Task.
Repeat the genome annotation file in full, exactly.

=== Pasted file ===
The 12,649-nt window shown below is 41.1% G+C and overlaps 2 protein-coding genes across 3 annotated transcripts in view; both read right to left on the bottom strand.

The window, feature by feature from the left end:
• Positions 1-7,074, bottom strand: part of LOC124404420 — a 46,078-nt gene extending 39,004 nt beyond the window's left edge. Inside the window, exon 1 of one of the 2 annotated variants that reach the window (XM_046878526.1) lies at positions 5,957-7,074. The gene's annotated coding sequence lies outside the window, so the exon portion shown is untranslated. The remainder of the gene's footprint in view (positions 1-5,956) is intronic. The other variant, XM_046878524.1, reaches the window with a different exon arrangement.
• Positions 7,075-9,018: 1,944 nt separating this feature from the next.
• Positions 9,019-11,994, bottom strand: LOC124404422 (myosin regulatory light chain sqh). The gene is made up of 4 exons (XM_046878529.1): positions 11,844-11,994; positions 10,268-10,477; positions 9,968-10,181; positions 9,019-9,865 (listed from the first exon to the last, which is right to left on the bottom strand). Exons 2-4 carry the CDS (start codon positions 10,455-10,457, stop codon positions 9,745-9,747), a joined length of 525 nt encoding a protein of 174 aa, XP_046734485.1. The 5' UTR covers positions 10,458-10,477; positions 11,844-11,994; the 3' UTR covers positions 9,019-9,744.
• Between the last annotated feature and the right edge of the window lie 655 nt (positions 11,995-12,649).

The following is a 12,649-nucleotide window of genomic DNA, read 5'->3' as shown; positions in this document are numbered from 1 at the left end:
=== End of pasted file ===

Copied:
The 12,649-nt window shown below is 41.1% G+C and overlaps 2 protein-coding genes across 3 annotated transcripts in view; both read right to left on the bottom strand.

The window, feature by feature from the left end:
• Positions 1-7,074, bottom strand: part of LOC124404420 — a 46,078-nt gene extending 39,004 nt beyond the window's left edge. Inside the window, exon 1 of one of the 2 annotated variants that reach the window (XM_046878526.1) lies at positions 5,957-7,074. The gene's annotated coding sequence lies outside the window, so the exon portion shown is untranslated. The remainder of the gene's footprint in view (positions 1-5,956) is intronic. The other variant, XM_046878524.1, reaches the window with a different exon arrangement.
• Positions 7,075-9,018: 1,944 nt separating this feature from the next.
• Positions 9,019-11,994, bottom strand: LOC124404422 (myosin regulatory light chain sqh). The gene is made up of 4 exons (XM_046878529.1): positions 11,844-11,994; positions 10,268-10,477; positions 9,968-10,181; positions 9,019-9,865 (listed from the first exon to the last, which is right to left on the bottom strand). Exons 2-4 carry the CDS (start codon positions 10,455-10,457, stop codon positions 9,745-9,747), a joined length of 525 nt encoding a protein of 174 aa, XP_046734485.1. The 5' UTR covers positions 10,458-10,477; positions 11,844-11,994; the 3' UTR covers positions 9,019-9,744.
• Between the last annotated feature and the right edge of the window lie 655 nt (positions 11,995-12,649).

The following is a 12,649-nucleotide window of genomic DNA, read 5'->3' as shown; positions in this document are numbered from 1 at the left end: